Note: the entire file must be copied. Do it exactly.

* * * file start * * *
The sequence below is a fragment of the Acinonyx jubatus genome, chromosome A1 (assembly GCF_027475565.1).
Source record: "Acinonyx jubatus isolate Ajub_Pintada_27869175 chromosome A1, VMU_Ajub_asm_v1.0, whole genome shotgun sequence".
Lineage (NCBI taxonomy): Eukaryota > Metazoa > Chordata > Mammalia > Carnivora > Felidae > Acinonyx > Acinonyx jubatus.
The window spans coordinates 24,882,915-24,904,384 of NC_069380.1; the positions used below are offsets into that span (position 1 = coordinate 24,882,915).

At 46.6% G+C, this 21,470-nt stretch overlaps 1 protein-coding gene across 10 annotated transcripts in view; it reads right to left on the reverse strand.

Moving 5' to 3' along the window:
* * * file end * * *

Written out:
The sequence below is a fragment of the Acinonyx jubatus genome, chromosome A1 (assembly GCF_027475565.1).
Source record: "Acinonyx jubatus isolate Ajub_Pintada_27869175 chromosome A1, VMU_Ajub_asm_v1.0, whole genome shotgun sequence".
Lineage (NCBI taxonomy): Eukaryota > Metazoa > Chordata > Mammalia > Carnivora > Felidae > Acinonyx > Acinonyx jubatus.
The window spans coordinates 24,882,915-24,904,384 of NC_069380.1; the positions used below are offsets into that span (position 1 = coordinate 24,882,915).

At 46.6% G+C, this 21,470-nt stretch overlaps 1 protein-coding gene across 10 annotated transcripts in view; it reads right to left on the reverse strand.

Moving 5' to 3' along the window: